Amnesty International has urged Morocco to investigate allegations that security forces assaulted female activists in the country, two of whom claim to have been sexually assaulted.
The rights group alleged that Moroccan police and plainclothes agents beat the women with sticks and punched and kicked them. [Getty]
Human rights group Amnesty International on Friday urged Moroccan authorities to urgently investigate allegations that security forces last month assaulted five female activists who support the independence of disputed Western Sahara.
Two of the women said they had been sexually assaulted, Amnesty said.
The rights group alleged that Moroccan police and plainclothes agents beat the women with sticks and punched and kicked them, which left one of them with broken bones. .
The five activists “were targeted after their participation in peaceful demonstrations for Sahrawi self-determination”, Amnesty said in a statement.
The protests took place on April 15 and 16 in Boujdour, Western Sahara, and women were reportedly targeted in separate incidents.
The conflict in Western Sahara – a territory that has rich Atlantic fishing waters and access to West African markets – has pitted Morocco against the Polisario Front, a Sahrawi independence movement, for decades.
“Five weeks after these appalling attacks, the Moroccan authorities have still not lifted a finger to investigate,” said Amnesty’s deputy director for the Middle East and North Africa, Amna Guellai.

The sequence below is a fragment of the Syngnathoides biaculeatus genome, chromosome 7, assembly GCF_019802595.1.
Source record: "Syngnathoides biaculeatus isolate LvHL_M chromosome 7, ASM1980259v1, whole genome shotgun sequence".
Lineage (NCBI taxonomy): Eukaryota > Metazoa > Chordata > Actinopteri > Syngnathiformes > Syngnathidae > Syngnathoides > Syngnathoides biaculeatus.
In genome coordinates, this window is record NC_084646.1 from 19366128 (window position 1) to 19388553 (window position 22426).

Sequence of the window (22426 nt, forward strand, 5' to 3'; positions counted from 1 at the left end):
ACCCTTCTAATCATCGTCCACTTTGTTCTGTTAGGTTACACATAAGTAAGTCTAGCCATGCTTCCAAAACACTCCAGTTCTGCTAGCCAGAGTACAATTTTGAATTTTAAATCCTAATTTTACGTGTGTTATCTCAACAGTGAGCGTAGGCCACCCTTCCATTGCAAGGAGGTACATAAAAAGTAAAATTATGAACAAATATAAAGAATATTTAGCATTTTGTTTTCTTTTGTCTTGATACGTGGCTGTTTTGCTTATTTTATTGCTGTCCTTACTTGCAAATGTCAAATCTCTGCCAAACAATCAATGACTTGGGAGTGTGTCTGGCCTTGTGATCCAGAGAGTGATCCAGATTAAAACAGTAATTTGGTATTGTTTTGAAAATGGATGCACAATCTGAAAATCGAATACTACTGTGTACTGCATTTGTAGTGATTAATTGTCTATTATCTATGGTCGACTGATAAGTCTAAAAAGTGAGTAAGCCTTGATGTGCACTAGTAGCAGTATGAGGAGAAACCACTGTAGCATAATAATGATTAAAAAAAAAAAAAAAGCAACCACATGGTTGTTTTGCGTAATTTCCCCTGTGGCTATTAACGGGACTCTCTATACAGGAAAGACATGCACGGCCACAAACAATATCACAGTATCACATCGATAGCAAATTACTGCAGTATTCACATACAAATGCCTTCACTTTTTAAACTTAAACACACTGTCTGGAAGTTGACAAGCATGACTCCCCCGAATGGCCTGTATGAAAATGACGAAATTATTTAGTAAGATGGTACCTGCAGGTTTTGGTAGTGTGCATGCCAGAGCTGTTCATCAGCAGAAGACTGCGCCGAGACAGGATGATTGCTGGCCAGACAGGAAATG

The women had publicly expressed their support for fellow independence activist Sultana Khaya, who has been under house arrest with her family since November 2020.
Amnesty has also alleged that Khaya has suffered numerous abuses from Moroccan security forces since then, including rape.
“We urge the Moroccan authorities to end the harassment and violence against Sahrawi activists, and to launch immediate and impartial investigations into all allegations of torture” by Moroccan security forces, Guellai said.
There was no immediate comment from the Moroccan authorities.
Western Sahara is 80% controlled by Morocco but considered a “non-autonomous territory” by the UN.
Spain, a colonial power, withdrew in 1975 but the Polisario waged a long armed struggle for Morocco’s independence before agreeing to a ceasefire in 1991 on the promise of a referendum on the independence that never materialized.